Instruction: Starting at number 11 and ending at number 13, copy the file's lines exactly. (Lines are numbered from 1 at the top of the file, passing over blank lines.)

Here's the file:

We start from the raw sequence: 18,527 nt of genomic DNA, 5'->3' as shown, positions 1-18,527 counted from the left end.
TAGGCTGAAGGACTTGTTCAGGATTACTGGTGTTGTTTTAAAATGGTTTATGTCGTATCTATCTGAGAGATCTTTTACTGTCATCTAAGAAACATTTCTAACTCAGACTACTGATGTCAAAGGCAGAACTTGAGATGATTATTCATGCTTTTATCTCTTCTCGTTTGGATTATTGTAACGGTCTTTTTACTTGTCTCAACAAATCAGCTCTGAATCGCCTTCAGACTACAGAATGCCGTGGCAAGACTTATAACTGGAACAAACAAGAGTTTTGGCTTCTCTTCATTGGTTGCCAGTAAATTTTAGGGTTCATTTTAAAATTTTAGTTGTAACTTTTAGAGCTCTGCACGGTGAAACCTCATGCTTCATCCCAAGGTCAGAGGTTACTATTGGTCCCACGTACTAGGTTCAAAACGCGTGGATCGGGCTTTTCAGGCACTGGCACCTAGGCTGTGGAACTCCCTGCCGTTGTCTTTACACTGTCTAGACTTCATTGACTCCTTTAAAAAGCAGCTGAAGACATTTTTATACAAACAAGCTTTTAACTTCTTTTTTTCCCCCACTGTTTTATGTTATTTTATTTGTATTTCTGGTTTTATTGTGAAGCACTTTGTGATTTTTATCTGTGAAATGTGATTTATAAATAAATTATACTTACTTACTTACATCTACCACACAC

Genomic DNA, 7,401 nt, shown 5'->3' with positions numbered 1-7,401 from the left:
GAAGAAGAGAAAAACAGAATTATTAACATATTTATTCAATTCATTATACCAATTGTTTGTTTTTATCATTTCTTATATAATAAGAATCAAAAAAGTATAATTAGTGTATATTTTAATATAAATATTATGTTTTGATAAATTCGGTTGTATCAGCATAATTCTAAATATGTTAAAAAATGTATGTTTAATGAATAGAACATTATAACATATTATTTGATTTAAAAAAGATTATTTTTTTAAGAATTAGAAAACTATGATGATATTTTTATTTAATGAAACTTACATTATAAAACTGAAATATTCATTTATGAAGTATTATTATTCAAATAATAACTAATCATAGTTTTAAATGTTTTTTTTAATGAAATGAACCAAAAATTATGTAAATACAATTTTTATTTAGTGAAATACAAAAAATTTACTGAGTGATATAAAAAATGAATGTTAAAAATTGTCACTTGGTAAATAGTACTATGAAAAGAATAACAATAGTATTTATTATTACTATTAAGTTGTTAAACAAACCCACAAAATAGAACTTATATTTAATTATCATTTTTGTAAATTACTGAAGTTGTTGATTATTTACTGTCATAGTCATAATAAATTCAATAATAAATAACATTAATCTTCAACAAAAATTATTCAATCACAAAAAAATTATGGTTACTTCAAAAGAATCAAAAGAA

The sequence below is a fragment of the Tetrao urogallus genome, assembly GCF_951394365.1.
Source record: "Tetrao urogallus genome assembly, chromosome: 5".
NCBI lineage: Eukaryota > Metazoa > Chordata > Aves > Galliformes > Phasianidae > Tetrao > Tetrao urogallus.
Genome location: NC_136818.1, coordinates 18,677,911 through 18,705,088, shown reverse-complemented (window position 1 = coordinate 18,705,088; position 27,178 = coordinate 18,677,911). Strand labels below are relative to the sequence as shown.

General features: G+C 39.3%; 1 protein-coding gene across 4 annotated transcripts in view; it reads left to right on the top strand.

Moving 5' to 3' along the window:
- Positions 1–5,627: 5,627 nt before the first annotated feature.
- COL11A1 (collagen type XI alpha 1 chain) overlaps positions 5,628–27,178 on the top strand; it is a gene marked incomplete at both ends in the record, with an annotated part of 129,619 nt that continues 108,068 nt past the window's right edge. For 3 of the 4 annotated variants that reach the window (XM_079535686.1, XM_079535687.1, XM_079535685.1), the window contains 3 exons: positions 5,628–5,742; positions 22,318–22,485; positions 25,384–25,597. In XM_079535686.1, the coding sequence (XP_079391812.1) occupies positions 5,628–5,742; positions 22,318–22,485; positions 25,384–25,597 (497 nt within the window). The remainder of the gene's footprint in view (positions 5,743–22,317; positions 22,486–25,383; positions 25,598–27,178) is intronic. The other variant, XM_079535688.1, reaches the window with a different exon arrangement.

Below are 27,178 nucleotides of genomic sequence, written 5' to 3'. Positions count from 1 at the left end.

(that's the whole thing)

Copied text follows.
- Positions 1–5,627: 5,627 nt before the first annotated feature.
- COL11A1 (collagen type XI alpha 1 chain) overlaps positions 5,628–27,178 on the top strand; it is a gene marked incomplete at both ends in the record, with an annotated part of 129,619 nt that continues 108,068 nt past the window's right edge. For 3 of the 4 annotated variants that reach the window (XM_079535686.1, XM_079535687.1, XM_079535685.1), the window contains 3 exons: positions 5,628–5,742; positions 22,318–22,485; positions 25,384–25,597. In XM_079535686.1, the coding sequence (XP_079391812.1) occupies positions 5,628–5,742; positions 22,318–22,485; positions 25,384–25,597 (497 nt within the window). The remainder of the gene's footprint in view (positions 5,743–22,317; positions 22,486–25,383; positions 25,598–27,178) is intronic. The other variant, XM_079535688.1, reaches the window with a different exon arrangement.

Below are 27,178 nucleotides of genomic sequence, written 5' to 3'. Positions count from 1 at the left end.